In https://en.wikipedia.org/wiki/Lamb_shift about the lamb shift, it's mentioned that the change in the electron's frequency due to QED effects (vacuum polarization and self-energy correction) is about 1 GHz, which would translate to an energy change of hf = 6.63E-25 J. This is 3E-7 times of the hydrogen electron's kinetic energy (13.6 eV). It might seem small, but given the huge velocity of the electron in an atom (2E6 m/s), the change in the velocity for a factor of 3E-7 in energy would be about 0.3 m/s (dv = dE/mv).

Now, given the very small size of the atom (1E-10 m), even in one nanosecond, a 0.3 m/s uncertainty in the velocity of the electron would make the uncertainty in its position 3 times more than the radius of the atom, which means a complete uncertainty of position inside the atom.

Is this argument correct? So why are QED effects assumed to be small?

  • $\begingroup$ your second paragraph doesn't make much sense. You should compare uncertainty due to velocity correction to the original velocity, which is on the order of (fine structure constant)*(speed of light). The "orbit" (semiclassically speaking) of the electron is hardly modified. $\endgroup$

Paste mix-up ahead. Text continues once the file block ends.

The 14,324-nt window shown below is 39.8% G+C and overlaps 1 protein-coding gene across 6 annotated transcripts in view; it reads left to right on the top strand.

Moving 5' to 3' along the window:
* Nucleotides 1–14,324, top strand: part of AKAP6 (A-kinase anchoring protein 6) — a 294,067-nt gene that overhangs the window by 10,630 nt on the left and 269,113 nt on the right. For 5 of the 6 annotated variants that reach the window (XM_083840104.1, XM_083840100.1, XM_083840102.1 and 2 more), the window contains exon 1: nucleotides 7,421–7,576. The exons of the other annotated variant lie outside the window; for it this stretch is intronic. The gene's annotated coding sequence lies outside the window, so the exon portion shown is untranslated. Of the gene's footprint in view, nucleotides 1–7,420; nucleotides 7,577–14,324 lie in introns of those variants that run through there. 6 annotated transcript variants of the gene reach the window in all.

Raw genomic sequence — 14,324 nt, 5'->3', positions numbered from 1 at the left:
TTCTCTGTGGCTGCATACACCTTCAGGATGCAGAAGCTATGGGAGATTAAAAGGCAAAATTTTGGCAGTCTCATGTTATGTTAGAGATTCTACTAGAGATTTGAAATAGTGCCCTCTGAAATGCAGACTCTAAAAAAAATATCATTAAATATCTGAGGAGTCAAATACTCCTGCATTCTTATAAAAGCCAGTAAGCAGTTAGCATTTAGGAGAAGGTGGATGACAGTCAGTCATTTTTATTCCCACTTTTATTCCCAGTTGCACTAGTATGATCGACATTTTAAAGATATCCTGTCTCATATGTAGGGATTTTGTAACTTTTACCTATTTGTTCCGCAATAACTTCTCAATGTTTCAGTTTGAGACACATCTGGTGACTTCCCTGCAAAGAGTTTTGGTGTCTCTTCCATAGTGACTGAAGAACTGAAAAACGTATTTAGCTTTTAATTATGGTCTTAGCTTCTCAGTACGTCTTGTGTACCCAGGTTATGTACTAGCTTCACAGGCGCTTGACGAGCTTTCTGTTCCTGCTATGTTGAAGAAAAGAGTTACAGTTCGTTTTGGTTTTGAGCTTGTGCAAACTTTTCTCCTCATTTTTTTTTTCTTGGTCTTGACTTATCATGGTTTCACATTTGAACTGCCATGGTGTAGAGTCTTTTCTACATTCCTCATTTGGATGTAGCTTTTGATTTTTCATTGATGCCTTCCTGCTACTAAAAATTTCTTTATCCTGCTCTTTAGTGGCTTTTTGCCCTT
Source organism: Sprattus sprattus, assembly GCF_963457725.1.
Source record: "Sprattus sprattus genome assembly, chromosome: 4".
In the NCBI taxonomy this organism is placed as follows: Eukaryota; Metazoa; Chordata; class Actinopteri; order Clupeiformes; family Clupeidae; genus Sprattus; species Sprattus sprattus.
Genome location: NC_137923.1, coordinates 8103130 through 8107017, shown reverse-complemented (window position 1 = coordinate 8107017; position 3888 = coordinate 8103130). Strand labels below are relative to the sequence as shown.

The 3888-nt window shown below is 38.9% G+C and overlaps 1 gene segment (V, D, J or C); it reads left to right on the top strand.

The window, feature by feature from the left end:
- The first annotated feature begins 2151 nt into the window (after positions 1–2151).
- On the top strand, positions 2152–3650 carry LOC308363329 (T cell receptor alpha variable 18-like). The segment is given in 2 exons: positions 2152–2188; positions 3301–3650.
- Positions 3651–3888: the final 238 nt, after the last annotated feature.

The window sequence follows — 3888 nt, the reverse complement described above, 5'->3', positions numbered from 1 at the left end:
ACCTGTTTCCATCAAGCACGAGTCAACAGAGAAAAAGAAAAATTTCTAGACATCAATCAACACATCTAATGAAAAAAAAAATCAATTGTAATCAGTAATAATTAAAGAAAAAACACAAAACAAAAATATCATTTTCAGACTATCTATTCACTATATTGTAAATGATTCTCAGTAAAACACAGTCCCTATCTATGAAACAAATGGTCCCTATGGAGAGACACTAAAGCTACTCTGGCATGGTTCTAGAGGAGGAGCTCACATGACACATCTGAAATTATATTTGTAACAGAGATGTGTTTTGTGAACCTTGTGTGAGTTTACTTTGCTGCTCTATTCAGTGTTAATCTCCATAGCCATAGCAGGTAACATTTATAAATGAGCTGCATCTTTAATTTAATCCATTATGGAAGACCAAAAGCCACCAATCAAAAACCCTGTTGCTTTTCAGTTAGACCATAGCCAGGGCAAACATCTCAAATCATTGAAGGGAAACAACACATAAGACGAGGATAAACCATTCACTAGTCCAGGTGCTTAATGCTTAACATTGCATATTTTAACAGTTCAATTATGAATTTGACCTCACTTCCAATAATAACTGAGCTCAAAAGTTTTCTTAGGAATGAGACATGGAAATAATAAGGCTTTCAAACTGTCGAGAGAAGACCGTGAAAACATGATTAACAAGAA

– wcc
    May 2 '19 at 4:25
  • $\begingroup$ @AmIAStudent The correction is 0.3 m/s, while the original velocity is 2E6 m/s. So the correction is %1.5E-5. This is small of course, but an electron moves 2mm every nanosecond (20 million times of the hydrogen atom's radius). So this small uncertainty would spread dramatically. $\endgroup$ May 2 '19 at 4:32

I'm assuming all your numbers are correct, and in a certain sense I agree with your conclusion. But here's a different, more precise I think, way of phrasing it. If you had two hydrogen atoms, one which experienced QED and one which didn't, the energy difference of the two electrons would be ~1GHz, and so the two quantum wavefunctions would coherently go out of phase after only 1 nanosecond, and that's pretty fast.

However, it sounds like you're thinking too literally about the atom as having a trajectory around the nucleus, and it's unclear what you mean by a "huge change" to the position of the electrons, and what you mean by an increased positional uncertainty. It's quantum mechanics - everything's waves. I haven't calculated it, but I'm sure the ground state of the hydrogen atom (which tells you where the atom is) with QED is nearly identical to the ground state without QED. Similarly, 1 GHz is a tiny amount of energy compared to the ionization energy of hydrogen. Of course, small is relative, and a 1GHz shift is also easily measurable in modern atomic physics experiments. Hope that helps.


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